As Sullivan had been influenced by Richardson’s design of the exterior of the Field Wholesale Store, I believe that Sullivan was also influenced by Richardson’s spatial detailing in the Grand Stair of the Allegheny County Courthouse. The Pittsburgh building was sufficiently completed for Sullivan to have taken a train to Pittsburgh to inspect its interior while he was conceptualizing his own interior design. The difference between the two, however, was that Richardson’s was a stone structural bay (requiring an arch) while Sullivan’s was merely a curved plaster soffit located between two steel columns.
Of course, we have also seen that Sullivan had experimented with a visually similar detail in the boxes for McVicker’s Theater in 1883, albeit this was a cantilevered structure growing from the center of the bay (similar to how Wright would later design the Johnson Wax columns), whereas in the Auditorium this detail lined the perimeter of each bay.
As David Van Zanten (Sullivan’s City) has traced the evolution of Sullivan’s ornamental abilities by analyzing the maturity of each ornamental detail and relating it to his chronological development over the two years it took to design the building, we can do a similar analysis with Sullivan’s maturing understanding of spatial design. The spaces that he was first confronted with to design, the auditorium and its circulation, were all designed as assemblies of the box-like modules, no matter whether their function was a private box, an inglenook, or the Main Foyer.
In the Main Foyer, he had simply repeated the box 18 times over the three-by-six grid of structural bays allocated to the space, arranging them in three aisles, inline with the three entry arches, (left, central, and right) of six bays each. The result was a rather dark (before the later installation of more effective electric lighting), spartan pedestrian space without any spatial sense of hierarchy or excitement, that revealed his inexperience with the design of such spaces. In fact, even with these eighteen modules, he had to compromise on the ceiling height (lower) of those in the right aisle, adjacent to the vomitoria that led to the Parquet, destroying any chance of a symmetric space about the central row of six bays.
(Contemporary apologists for the building claim that Sullivan had purposefully designed it this way to create a sequence of “compression and release”. The fact is that Sullivan had no choice in the height of the space simply because the entire building was “designed with a shoehorn”: a maximum number of seats and rentable areas left little room for anything else.) At the bare minimum, Sullivan could/should have eliminated the arched beams in the center four bays (L3/L4/C3/C4) that would have been an attempt at the creation of a hierarchy of a central space surrounded by the modules ringing its periphery. (To Sullivan’s credit, he was a fast learner because he did just this at the top of the Grand Stairway as it opened onto the Upper Foyer.) And could not at least the two central bays immediately adjacent to the Grand Stair have had their ceilings opened up (similar to the Cincinnati Music Hall that was the same size…) giving some relief to its claustrophobic monotony, and thereby, creating at least a two-story central space that would have revealed the presence of and made a connection with the Upper Foyer in some relation with the Grand Stair? (However, this would have reduced the floor area in the Upper Foyer where more temporary seats could be located, and would have been nixed by the owners.) One can only wonder what Root, whose magnificent atrium in the Rookery had just been opened to the public, would have choreographed in this location?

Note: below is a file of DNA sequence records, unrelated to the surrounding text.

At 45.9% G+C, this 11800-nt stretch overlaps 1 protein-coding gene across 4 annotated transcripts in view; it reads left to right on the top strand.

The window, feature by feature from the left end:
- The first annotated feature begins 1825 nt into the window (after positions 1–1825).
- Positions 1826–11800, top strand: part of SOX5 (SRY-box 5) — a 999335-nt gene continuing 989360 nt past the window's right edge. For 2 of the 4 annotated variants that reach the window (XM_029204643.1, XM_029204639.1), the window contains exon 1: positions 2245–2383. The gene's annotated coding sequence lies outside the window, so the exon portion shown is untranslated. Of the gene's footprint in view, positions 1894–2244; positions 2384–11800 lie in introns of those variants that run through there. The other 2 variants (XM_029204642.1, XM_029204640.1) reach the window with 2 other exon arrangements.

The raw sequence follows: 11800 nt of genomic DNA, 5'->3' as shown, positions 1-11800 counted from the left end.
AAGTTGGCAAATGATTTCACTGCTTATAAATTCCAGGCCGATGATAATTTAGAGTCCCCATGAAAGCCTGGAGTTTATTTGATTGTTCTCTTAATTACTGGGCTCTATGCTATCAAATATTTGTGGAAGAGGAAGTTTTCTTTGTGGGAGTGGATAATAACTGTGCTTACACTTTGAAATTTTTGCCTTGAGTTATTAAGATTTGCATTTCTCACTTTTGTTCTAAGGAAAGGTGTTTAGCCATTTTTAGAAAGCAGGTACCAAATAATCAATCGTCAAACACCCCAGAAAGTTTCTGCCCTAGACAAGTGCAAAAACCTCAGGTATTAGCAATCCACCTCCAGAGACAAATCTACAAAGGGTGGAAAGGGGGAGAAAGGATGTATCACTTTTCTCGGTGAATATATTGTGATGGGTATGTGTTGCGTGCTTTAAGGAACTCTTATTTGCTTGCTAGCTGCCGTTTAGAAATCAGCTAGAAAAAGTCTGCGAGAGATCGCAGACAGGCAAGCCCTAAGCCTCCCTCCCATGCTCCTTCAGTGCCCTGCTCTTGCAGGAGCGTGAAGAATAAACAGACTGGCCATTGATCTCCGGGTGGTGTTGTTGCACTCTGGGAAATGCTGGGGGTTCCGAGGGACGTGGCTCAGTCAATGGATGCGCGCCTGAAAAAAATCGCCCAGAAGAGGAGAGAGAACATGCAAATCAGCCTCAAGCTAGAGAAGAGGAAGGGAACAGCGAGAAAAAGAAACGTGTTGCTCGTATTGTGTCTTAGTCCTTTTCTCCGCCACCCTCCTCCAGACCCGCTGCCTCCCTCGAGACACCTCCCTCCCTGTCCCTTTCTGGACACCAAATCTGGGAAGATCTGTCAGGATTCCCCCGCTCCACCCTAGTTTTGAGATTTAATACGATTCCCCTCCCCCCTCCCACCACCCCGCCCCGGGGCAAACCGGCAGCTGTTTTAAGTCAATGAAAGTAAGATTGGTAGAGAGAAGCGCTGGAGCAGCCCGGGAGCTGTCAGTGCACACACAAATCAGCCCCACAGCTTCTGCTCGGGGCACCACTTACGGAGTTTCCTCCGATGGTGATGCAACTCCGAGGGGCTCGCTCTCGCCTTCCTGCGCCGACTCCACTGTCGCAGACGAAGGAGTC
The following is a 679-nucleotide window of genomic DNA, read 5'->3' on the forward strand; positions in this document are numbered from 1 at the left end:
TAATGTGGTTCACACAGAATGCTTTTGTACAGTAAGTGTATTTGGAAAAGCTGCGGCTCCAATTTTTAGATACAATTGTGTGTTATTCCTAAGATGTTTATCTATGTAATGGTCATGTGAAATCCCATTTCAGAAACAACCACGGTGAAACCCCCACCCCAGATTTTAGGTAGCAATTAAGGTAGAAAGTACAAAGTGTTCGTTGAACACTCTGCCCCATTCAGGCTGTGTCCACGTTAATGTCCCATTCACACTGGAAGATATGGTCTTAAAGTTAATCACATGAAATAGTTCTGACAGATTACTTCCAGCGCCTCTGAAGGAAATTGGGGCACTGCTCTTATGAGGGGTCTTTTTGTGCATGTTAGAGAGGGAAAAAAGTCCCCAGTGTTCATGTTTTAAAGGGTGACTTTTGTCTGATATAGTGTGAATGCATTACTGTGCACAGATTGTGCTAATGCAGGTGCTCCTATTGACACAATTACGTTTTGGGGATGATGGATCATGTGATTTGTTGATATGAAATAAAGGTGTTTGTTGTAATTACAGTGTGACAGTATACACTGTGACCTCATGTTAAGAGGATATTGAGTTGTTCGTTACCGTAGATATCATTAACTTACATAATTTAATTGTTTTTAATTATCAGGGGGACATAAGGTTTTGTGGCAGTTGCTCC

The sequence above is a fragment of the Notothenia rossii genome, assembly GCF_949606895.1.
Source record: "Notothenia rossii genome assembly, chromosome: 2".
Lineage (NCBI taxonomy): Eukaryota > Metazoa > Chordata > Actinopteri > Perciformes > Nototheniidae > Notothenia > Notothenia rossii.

Upon entering the Main Foyer, one either turned right and proceeded directly into the Lower Parquet via vomitoria (entry tunnels), or turned left to ascend the Grand Stair to the upper seating levels.
Sullivan then continued to use the cubic modules throughout the rest of the theater, including in the intermission inglenooks and the private boxes.
Cannon, Patrick F. Louis Sullivan: Creating a New American Architecture. Petaluma, CA: Pomegranate, 2011.
de Wit, Wim, ed. Louis Sullivan: The Function of Ornament. New York: W.W. Norton, 1986.
Historic American Buildings Survey-The Auditorium: https://loc.gov/pictures/item/il0091/
Siry, Joseph M. The Chicago Auditorium Building. Chicago: University of Chicago Press, 2002.
Twombly, Robert. Louis Sullivan: His Life & Work, Chicago: University of Chicago Press, 1986.
Van Zanten, David. Sullivan’s City: The Meaning of Ornament for Louis Sullivan. New York: Norton, 2000.
(If you have any questions or suggestions, please feel free to eMail me at: firstname.lastname@example.org)